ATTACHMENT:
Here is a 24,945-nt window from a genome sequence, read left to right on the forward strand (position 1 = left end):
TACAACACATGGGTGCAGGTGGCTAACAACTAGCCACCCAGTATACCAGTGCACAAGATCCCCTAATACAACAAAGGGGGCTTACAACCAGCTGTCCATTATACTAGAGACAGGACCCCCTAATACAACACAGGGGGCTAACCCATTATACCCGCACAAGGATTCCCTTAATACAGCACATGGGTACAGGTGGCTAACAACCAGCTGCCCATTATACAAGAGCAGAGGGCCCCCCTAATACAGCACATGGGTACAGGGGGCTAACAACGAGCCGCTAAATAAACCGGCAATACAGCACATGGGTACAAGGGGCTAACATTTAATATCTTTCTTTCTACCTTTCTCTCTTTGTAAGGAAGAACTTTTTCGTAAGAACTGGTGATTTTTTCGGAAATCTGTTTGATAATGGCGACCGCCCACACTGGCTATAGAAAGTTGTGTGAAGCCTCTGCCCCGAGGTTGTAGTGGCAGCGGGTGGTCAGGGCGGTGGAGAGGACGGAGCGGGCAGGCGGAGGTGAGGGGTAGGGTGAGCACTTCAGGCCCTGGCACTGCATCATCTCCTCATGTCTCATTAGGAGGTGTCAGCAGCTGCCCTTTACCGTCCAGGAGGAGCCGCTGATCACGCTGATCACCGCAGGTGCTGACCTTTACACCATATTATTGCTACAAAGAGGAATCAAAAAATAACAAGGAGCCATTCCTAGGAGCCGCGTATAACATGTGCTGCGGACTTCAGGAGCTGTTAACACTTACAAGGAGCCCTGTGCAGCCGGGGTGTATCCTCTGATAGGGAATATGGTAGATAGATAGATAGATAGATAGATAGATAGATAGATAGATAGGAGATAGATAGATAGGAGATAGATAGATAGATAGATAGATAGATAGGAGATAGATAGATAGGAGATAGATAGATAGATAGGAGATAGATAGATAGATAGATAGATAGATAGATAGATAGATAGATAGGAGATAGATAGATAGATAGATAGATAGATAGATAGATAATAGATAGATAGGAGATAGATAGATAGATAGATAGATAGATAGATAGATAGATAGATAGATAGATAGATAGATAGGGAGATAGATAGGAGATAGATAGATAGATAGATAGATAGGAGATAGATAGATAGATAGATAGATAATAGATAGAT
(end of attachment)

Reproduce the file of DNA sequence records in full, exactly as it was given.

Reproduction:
Here is a 24,945-nt window from a genome sequence, read left to right on the forward strand (position 1 = left end):
TACAACACATGGGTGCAGGTGGCTAACAACTAGCCACCCAGTATACCAGTGCACAAGATCCCCTAATACAACAAAGGGGGCTTACAACCAGCTGTCCATTATACTAGAGACAGGACCCCCTAATACAACACAGGGGGCTAACCCATTATACCCGCACAAGGATTCCCTTAATACAGCACATGGGTACAGGTGGCTAACAACCAGCTGCCCATTATACAAGAGCAGAGGGCCCCCCTAATACAGCACATGGGTACAGGGGGCTAACAACGAGCCGCTAAATAAACCGGCAATACAGCACATGGGTACAAGGGGCTAACATTTAATATCTTTCTTTCTACCTTTCTCTCTTTGTAAGGAAGAACTTTTTCGTAAGAACTGGTGATTTTTTCGGAAATCTGTTTGATAATGGCGACCGCCCACACTGGCTATAGAAAGTTGTGTGAAGCCTCTGCCCCGAGGTTGTAGTGGCAGCGGGTGGTCAGGGCGGTGGAGAGGACGGAGCGGGCAGGCGGAGGTGAGGGGTAGGGTGAGCACTTCAGGCCCTGGCACTGCATCATCTCCTCATGTCTCATTAGGAGGTGTCAGCAGCTGCCCTTTACCGTCCAGGAGGAGCCGCTGATCACGCTGATCACCGCAGGTGCTGACCTTTACACCATATTATTGCTACAAAGAGGAATCAAAAAATAACAAGGAGCCATTCCTAGGAGCCGCGTATAACATGTGCTGCGGACTTCAGGAGCTGTTAACACTTACAAGGAGCCCTGTGCAGCCGGGGTGTATCCTCTGATAGGGAATATGGTAGATAGATAGATAGATAGATAGATAGATAGATAGATAGATAGGAGATAGATAGATAGGAGATAGATAGATAGATAGATAGATAGATAGGAGATAGATAGATAGGAGATAGATAGATAGATAGGAGATAGATAGATAGATAGATAGATAGATAGATAGATAGATAGATAGGAGATAGATAGATAGATAGATAGATAGATAGATAGATAATAGATAGATAGGAGATAGATAGATAGATAGATAGATAGATAGATAGATAGATAGATAGATAGATAGATAGATAGGGAGATAGATAGGAGATAGATAGATAGATAGATAGATAGGAGATAGATAGATAGATAGATAGATAATAGATAGAT